New Kalabsha

23.632.816666666667Koordinaten: 23 ° 36 'N, 32 ° 49 ' E

Kalabsha (Arabic كلابشة, DMG Kalabsha ); was a place in today's Egypt in Nubia and is the modern name for the ancient Talmis. The place was about 50 kilometers south of Aswan to 195 meters above sea level and is now submerged in Lake Nasser.


The place was in its heyday as a local center of power after the introduction of Christianity in the 6th century. To defend against nomadic raids, he was surrounded by a city wall, as they were similar to several centuries previously erected in Faras and in Christian times in Ikhmindi, Sabagura and Sheik Daud. Characteristic of the Nubian defenses were angled Torvorbauten.

Mandulis Temple

Kalabsha is known for its temple complex: Here stood the whole built in sandstone main temple of the Nubian God Mandulis and goddess Isis of Philae. In the temple, the temple house is only 77 meters long, is the largest free-standing temple in Lower Nubia. Surrounded by a 15 -meter-high brick wall temple district has the dimensions of 66 × 92 meters.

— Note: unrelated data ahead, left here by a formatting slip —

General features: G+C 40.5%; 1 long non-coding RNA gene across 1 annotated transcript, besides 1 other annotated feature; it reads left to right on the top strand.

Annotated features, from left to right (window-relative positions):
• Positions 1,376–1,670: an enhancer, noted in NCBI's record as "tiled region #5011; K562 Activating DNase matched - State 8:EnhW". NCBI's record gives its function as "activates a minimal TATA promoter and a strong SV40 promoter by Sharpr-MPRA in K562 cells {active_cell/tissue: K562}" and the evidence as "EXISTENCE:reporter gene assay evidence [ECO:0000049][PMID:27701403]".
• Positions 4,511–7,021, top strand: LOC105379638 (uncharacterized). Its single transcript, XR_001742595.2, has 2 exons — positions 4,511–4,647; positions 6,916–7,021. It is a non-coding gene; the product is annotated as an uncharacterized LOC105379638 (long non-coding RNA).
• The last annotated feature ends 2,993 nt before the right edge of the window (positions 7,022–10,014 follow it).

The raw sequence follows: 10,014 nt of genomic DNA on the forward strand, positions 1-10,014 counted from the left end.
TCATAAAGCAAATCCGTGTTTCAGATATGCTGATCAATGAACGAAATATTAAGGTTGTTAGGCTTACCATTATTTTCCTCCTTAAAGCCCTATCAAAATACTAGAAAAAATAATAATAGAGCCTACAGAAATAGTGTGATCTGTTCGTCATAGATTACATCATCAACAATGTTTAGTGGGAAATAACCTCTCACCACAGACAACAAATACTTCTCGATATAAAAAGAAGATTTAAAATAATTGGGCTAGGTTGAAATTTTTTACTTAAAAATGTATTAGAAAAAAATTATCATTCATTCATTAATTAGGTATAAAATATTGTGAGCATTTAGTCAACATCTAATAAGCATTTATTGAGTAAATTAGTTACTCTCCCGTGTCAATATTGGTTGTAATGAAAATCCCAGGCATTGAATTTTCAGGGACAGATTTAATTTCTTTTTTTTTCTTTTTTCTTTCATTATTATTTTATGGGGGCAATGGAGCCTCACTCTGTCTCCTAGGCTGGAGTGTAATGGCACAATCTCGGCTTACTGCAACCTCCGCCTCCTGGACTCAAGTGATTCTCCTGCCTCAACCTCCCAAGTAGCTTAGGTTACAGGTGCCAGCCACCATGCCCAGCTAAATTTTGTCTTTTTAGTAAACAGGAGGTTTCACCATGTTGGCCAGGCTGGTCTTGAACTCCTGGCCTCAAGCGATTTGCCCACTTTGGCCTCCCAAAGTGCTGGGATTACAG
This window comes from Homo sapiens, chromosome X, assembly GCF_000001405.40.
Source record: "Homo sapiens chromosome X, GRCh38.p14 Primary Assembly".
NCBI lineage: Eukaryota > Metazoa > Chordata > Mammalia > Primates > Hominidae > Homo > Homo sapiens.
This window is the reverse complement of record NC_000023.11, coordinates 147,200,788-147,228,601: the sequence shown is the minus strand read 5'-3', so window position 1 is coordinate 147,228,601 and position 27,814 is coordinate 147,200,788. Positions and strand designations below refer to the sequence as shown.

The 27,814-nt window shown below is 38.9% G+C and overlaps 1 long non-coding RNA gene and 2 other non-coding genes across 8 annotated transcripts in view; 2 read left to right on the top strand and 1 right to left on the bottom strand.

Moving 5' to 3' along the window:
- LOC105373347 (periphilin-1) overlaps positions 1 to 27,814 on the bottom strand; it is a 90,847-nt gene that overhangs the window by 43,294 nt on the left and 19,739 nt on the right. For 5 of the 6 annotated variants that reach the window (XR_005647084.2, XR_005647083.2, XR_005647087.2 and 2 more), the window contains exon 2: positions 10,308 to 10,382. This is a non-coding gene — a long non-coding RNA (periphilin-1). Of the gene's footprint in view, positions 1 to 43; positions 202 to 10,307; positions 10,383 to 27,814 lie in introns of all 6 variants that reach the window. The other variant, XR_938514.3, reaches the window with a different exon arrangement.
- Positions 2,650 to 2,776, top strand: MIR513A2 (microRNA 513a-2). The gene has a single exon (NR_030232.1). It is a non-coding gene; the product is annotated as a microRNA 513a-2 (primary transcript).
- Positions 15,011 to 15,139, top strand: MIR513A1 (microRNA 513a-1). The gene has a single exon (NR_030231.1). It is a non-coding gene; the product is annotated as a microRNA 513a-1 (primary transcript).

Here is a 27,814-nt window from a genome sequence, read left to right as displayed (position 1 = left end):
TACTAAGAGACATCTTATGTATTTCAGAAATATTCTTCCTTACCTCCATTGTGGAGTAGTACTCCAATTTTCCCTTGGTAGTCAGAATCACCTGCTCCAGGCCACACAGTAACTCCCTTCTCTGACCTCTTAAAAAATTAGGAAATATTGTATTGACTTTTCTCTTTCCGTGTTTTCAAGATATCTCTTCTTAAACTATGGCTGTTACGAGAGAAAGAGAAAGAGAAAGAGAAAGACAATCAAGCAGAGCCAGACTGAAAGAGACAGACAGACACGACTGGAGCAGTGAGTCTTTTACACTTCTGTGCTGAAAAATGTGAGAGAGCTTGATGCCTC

Ptolemy VIII had to replace a sanctuary of the 18th dynasty by a small temple. This temple was replaced under Augustus of a larger system. The inscriptions and decorations of the temple remained unfinished. In Christian times parts of the plant were converted into a church.

The temple of Kalabsha was dismantled during the construction of the Aswan Dam 1961-1963 under German leadership in 13,000 blocks and built together with the salvaged from some other places temples on the island of New Kalabsha just south and within sight of the dam of Aswan again. A discovered in the foundations of the temple, when removing previous building, which was built under Ptolemy VIII, was built on the island of Elephantine again. One also found in the foundations of older and used as filler gate construction was made by the Egyptian side of the Federal Republic of Germany in gratitude for their help in the UNESCO Campaign to Save Nubian antiquities to the present and is located since 1973 in the Berlin Egyptian Museum. A move to the Pergamon Museum is planned. In the immediate vicinity and the Kiosk of Kertassi to New Kalabsha was rebuilt.

The temple stands on the World Heritage list of UNESCO since 1979.